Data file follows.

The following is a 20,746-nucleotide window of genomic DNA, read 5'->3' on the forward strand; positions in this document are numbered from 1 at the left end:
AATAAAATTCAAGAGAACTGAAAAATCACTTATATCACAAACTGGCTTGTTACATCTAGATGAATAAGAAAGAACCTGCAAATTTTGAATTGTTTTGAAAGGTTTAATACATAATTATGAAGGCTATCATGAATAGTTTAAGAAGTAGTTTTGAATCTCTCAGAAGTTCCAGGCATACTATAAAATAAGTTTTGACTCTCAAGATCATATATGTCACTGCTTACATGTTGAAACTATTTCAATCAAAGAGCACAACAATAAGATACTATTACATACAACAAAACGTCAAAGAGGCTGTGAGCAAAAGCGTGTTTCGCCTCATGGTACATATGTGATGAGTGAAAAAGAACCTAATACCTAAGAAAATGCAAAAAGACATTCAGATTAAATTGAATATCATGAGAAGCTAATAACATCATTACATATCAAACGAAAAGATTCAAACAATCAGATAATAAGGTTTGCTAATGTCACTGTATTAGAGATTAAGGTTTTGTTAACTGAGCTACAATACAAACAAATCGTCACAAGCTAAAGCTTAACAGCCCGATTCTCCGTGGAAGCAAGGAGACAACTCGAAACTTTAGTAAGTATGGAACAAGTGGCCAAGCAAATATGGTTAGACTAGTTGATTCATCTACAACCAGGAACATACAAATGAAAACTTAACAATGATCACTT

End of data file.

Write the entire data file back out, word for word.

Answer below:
The following is a 20,746-nucleotide window of genomic DNA, read 5'->3' on the forward strand; positions in this document are numbered from 1 at the left end:
AATAAAATTCAAGAGAACTGAAAAATCACTTATATCACAAACTGGCTTGTTACATCTAGATGAATAAGAAAGAACCTGCAAATTTTGAATTGTTTTGAAAGGTTTAATACATAATTATGAAGGCTATCATGAATAGTTTAAGAAGTAGTTTTGAATCTCTCAGAAGTTCCAGGCATACTATAAAATAAGTTTTGACTCTCAAGATCATATATGTCACTGCTTACATGTTGAAACTATTTCAATCAAAGAGCACAACAATAAGATACTATTACATACAACAAAACGTCAAAGAGGCTGTGAGCAAAAGCGTGTTTCGCCTCATGGTACATATGTGATGAGTGAAAAAGAACCTAATACCTAAGAAAATGCAAAAAGACATTCAGATTAAATTGAATATCATGAGAAGCTAATAACATCATTACATATCAAACGAAAAGATTCAAACAATCAGATAATAAGGTTTGCTAATGTCACTGTATTAGAGATTAAGGTTTTGTTAACTGAGCTACAATACAAACAAATCGTCACAAGCTAAAGCTTAACAGCCCGATTCTCCGTGGAAGCAAGGAGACAACTCGAAACTTTAGTAAGTATGGAACAAGTGGCCAAGCAAATATGGTTAGACTAGTTGATTCATCTACAACCAGGAACATACAAATGAAAACTTAACAATGATCACTT